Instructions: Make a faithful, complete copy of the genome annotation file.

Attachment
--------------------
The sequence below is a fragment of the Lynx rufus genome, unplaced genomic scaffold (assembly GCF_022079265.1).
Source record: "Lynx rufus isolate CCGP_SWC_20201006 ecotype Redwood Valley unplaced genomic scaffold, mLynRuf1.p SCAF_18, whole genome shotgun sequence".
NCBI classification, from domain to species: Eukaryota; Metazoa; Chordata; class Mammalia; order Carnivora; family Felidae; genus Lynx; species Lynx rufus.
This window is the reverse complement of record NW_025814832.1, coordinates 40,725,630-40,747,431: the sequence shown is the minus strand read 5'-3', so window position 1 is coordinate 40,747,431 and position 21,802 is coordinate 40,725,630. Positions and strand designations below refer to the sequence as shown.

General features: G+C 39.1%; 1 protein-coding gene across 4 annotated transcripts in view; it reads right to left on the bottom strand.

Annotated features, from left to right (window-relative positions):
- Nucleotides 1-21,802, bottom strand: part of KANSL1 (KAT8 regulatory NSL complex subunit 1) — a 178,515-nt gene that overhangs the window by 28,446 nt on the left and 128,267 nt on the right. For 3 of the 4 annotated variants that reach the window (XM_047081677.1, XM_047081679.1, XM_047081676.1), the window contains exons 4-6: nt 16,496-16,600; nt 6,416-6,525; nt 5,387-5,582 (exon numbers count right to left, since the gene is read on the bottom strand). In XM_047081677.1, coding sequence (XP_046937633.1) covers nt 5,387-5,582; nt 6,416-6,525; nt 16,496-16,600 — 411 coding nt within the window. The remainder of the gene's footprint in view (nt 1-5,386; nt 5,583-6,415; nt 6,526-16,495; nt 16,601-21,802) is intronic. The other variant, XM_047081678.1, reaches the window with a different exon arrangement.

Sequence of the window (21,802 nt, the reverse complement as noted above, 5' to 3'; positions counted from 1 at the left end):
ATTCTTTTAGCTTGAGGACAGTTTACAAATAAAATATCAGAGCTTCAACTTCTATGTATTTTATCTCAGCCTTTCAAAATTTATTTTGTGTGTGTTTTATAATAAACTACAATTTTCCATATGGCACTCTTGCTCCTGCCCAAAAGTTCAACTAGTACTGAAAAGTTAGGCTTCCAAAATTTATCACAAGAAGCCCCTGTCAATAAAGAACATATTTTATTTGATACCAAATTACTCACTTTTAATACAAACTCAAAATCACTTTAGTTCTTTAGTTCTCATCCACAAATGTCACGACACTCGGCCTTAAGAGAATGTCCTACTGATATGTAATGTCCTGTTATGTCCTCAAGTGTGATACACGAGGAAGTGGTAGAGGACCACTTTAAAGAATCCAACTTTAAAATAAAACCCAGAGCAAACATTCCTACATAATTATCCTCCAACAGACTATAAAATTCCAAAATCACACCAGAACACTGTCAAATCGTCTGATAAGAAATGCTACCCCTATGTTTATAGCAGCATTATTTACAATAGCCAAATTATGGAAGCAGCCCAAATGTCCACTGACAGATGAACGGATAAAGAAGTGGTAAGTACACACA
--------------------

The sequence below is a fragment of the Lynx rufus genome, unplaced genomic scaffold (assembly GCF_022079265.1).
Source record: "Lynx rufus isolate CCGP_SWC_20201006 ecotype Redwood Valley unplaced genomic scaffold, mLynRuf1.p SCAF_18, whole genome shotgun sequence".
NCBI classification, from domain to species: Eukaryota; Metazoa; Chordata; class Mammalia; order Carnivora; family Felidae; genus Lynx; species Lynx rufus.
This window is the reverse complement of record NW_025814832.1, coordinates 40,725,630-40,747,431: the sequence shown is the minus strand read 5'-3', so window position 1 is coordinate 40,747,431 and position 21,802 is coordinate 40,725,630. Positions and strand designations below refer to the sequence as shown.

General features: G+C 39.1%; 1 protein-coding gene across 4 annotated transcripts in view; it reads right to left on the bottom strand.

Annotated features, from left to right (window-relative positions):
- Nucleotides 1-21,802, bottom strand: part of KANSL1 (KAT8 regulatory NSL complex subunit 1) — a 178,515-nt gene that overhangs the window by 28,446 nt on the left and 128,267 nt on the right. For 3 of the 4 annotated variants that reach the window (XM_047081677.1, XM_047081679.1, XM_047081676.1), the window contains exons 4-6: nt 16,496-16,600; nt 6,416-6,525; nt 5,387-5,582 (exon numbers count right to left, since the gene is read on the bottom strand). In XM_047081677.1, coding sequence (XP_046937633.1) covers nt 5,387-5,582; nt 6,416-6,525; nt 16,496-16,600 — 411 coding nt within the window. The remainder of the gene's footprint in view (nt 1-5,386; nt 5,583-6,415; nt 6,526-16,495; nt 16,601-21,802) is intronic. The other variant, XM_047081678.1, reaches the window with a different exon arrangement.

Sequence of the window (21,802 nt, the reverse complement as noted above, 5' to 3'; positions counted from 1 at the left end):
ATTCTTTTAGCTTGAGGACAGTTTACAAATAAAATATCAGAGCTTCAACTTCTATGTATTTTATCTCAGCCTTTCAAAATTTATTTTGTGTGTGTTTTATAATAAACTACAATTTTCCATATGGCACTCTTGCTCCTGCCCAAAAGTTCAACTAGTACTGAAAAGTTAGGCTTCCAAAATTTATCACAAGAAGCCCCTGTCAATAAAGAACATATTTTATTTGATACCAAATTACTCACTTTTAATACAAACTCAAAATCACTTTAGTTCTTTAGTTCTCATCCACAAATGTCACGACACTCGGCCTTAAGAGAATGTCCTACTGATATGTAATGTCCTGTTATGTCCTCAAGTGTGATACACGAGGAAGTGGTAGAGGACCACTTTAAAGAATCCAACTTTAAAATAAAACCCAGAGCAAACATTCCTACATAATTATCCTCCAACAGACTATAAAATTCCAAAATCACACCAGAACACTGTCAAATCGTCTGATAAGAAATGCTACCCCTATGTTTATAGCAGCATTATTTACAATAGCCAAATTATGGAAGCAGCCCAAATGTCCACTGACAGATGAACGGATAAAGAAGTGGTAAGTACACACA